An imposing Case front-loading tractor stood in front of the Downey City Library, facing an impressive 10-ft.-long pile of earth. In the background stood the Downey Theatre which also is up for rehab this summer (including a long-needed elevator to take patrons with disabilities to the second floor balcony and the newly expanded art gallery).
Since the contract for the interior re-construction of Library has not yet been awarded, and therefore no ground really broken, my first question had to be, where did the dirt come from.
“We dug it up at the Yard,” said Lino, a 4-year veteran of the Downey Public Works Department, dressed in an orange work suit.
“And it’s Downey dirt,” confirmed Claudia Daley, who led the Pledge of Allegiance at the May 30 ceremonies. Claudia is the library’s literacy director, and the heartbeat of the Children’s Book Room, according to her many admirers.
“And it’s fresh dirt,” said Ben Dickow, director of the library. “It was delivered here five minutes before we were ready to begin,” he said, as he donned his hard hat for the digging to come. Ben also directs Downey’s Columbia Memorial Space Museum, and he emceed the afternoon, which turned out to feature a clear blue sky and a hot sun, a relief after the clammy May gloom we’ve been having.
First Ben thanked the Friends of the Library, “the fundraising arm of the library,” as he said, and its many volunteers, headed by Virginia Yoshisyama.
“My colleagues on the city staff deserve our appreciation too,” said Ben. City Manager Gilbert Livas was there. And former mayor Dave Gafin, as well as the many “dignitaries” who all supported Measure S, the self-imposed 20-year sales tax which Downey voted for, to fund these city improvements.
The City Council was represented by Mayor Rick Rodriguez and council members Sean Ashton, Claudia Frometa and Alex Saab, all of whom donned the plastic safety hats and bright yellow safety vests.
“This is a once in a lifetime opportunity for a director,” Ben said, “the culmination of many months of planning, and the beginning of a brand new start for the library.”
After welcoming remarks from Mayor Rick, standing in front of an orange “Measure S” scrim, the ceremonial diggers went to work, from the littlest on up.
A many-tiered group including Michael Calvert, executive director of the Downey Chamber of Commerce, posed behind the mounded heap of dirt, with shovels in hand: council members, civil servants, interested adults, children and their parents. The whole community was involved in the celebration.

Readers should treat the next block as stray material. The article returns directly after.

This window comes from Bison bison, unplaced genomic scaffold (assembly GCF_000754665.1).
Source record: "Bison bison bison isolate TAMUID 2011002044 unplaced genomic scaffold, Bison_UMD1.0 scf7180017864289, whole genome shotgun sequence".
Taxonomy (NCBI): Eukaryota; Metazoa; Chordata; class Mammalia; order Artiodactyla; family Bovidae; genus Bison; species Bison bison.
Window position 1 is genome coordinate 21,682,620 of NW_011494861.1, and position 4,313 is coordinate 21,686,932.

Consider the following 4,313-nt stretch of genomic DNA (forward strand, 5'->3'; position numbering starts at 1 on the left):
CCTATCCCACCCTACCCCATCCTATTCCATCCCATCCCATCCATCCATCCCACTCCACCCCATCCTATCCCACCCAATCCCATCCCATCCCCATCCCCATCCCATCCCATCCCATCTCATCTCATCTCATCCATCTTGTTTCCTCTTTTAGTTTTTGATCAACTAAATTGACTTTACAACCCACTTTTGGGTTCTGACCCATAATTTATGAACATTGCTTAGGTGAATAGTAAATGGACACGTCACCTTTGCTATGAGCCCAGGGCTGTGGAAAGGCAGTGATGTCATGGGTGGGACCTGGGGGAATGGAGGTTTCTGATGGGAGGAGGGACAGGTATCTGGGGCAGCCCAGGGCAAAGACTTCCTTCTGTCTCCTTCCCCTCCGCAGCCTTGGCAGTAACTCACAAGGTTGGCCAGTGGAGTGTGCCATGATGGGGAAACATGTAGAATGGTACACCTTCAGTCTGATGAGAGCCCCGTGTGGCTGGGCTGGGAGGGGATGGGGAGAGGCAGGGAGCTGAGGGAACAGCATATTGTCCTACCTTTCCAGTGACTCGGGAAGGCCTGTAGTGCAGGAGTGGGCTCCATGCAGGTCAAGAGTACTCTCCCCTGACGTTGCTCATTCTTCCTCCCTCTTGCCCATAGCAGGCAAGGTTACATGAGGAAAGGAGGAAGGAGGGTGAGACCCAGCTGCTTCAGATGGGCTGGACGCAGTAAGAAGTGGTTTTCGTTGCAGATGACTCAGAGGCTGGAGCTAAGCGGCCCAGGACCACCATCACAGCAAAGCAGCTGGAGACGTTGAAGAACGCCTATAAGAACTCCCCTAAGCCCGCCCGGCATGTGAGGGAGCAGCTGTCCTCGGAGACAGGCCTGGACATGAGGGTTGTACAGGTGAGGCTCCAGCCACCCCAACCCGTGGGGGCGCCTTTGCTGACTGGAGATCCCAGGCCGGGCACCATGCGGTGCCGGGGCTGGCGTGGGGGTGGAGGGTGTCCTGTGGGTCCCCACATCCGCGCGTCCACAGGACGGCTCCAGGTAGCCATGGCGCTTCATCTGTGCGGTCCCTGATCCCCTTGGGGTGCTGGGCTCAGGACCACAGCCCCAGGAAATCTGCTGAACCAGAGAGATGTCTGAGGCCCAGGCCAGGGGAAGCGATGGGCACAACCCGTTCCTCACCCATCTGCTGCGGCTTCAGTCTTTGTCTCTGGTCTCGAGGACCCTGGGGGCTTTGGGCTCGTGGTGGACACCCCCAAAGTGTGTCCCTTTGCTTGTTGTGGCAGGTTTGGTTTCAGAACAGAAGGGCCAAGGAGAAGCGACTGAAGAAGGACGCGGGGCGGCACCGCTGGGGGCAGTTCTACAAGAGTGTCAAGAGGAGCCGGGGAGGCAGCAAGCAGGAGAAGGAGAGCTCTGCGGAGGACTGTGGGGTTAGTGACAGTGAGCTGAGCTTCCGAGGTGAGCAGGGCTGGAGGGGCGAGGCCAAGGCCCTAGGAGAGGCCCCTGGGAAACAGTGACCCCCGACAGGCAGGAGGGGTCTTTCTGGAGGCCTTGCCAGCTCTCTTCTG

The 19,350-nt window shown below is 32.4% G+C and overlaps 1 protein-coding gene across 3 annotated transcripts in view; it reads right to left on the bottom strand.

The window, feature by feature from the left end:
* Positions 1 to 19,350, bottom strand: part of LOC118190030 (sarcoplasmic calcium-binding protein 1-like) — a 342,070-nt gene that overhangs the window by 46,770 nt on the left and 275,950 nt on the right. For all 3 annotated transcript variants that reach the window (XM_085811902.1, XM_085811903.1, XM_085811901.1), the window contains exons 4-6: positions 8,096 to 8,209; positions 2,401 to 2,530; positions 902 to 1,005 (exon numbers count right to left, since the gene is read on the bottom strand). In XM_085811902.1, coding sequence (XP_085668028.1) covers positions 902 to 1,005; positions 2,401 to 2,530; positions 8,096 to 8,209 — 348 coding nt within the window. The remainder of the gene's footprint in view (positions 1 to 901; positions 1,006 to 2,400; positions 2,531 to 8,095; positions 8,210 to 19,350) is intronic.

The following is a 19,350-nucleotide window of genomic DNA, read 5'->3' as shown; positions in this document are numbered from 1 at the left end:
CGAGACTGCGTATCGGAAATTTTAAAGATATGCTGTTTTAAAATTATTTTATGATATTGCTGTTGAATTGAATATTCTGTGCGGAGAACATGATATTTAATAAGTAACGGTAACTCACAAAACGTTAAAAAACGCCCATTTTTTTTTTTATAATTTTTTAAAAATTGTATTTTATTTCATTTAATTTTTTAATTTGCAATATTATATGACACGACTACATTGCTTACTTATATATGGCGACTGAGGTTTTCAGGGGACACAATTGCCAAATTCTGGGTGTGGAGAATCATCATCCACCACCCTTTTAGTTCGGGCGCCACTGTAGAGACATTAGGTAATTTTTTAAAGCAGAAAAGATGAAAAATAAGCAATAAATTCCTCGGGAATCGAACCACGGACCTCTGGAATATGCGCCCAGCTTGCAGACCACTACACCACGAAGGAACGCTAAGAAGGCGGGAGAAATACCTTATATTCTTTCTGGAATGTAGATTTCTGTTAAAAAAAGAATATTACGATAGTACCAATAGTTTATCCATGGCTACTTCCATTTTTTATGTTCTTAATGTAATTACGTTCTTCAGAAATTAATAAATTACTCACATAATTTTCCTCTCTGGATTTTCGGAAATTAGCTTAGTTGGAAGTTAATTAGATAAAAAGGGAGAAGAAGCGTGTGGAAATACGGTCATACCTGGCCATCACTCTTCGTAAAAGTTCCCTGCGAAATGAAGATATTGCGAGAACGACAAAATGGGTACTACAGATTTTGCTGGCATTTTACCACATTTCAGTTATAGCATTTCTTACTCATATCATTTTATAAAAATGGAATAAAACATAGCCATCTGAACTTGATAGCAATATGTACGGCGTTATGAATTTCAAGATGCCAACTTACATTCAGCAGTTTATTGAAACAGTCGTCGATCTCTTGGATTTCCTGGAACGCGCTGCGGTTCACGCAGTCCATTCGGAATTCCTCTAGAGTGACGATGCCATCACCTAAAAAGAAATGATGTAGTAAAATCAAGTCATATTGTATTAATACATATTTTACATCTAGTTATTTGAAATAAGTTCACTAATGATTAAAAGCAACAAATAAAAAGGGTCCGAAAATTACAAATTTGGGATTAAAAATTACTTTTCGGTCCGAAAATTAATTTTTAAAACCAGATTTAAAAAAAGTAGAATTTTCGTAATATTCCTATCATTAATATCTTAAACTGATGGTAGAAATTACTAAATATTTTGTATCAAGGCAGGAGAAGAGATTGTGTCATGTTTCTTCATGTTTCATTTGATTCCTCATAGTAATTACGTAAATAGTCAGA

Girls dig too. A contingent of happy pre-schoolers all wore the hard hats and enthusiastically filled their shovels with the fresh Downey dirt.
Seen in conversation were former Mayor Mario Guerra and Dorothy Pemberton, Soroptimist and head of PTA Helps’s Pantry, that gives food to helps needy school families when they need emergency food supplies.
“Canned donations are always welcome,” said Dorothy, who was wearing a city-approved navy knit cotton dress with the large round patch of the city seal and the legend stitched below it that says she is a Parks Commissioner too.
Mario has been so busy in his appointment as Civilian Aide to the Secretary of the Army that he hasn’t had time to miss being mayor.
“Two weeks ago I was at Ft. Jackson, South Carolina, and next week it will be Ft. Sills, Oklahoma,” said Mario. “Before, there were so many places I never knew about. Now each one is special to me.”
Mario is doing just what the Army wants, telling the Army’s story as he learns it. He was first appointed by President Obama and re-appointed by President Trump. No one could ever pay Mario to be as enthusiastic as he is: that is his gift to his country. We own him thanks for what he does.
“The library has been such a big part of our family,” said Lana Joy Walhquist. “For the children’s books, and the story time. And the books I use for research.”
Lana’s three children — Peer, Leif, and Mary — were enjoying the goings-on and were well supplied with bottles of water on a day which turned as hot as this one.
“I work at home, which means, I don’t work at home but at Starbucks or the library,” said Lana. “But why should I have to pay to sit at Starbucks and work? I pay my taxes, and I’d rather be at the library. We can’t wait till it opens again.”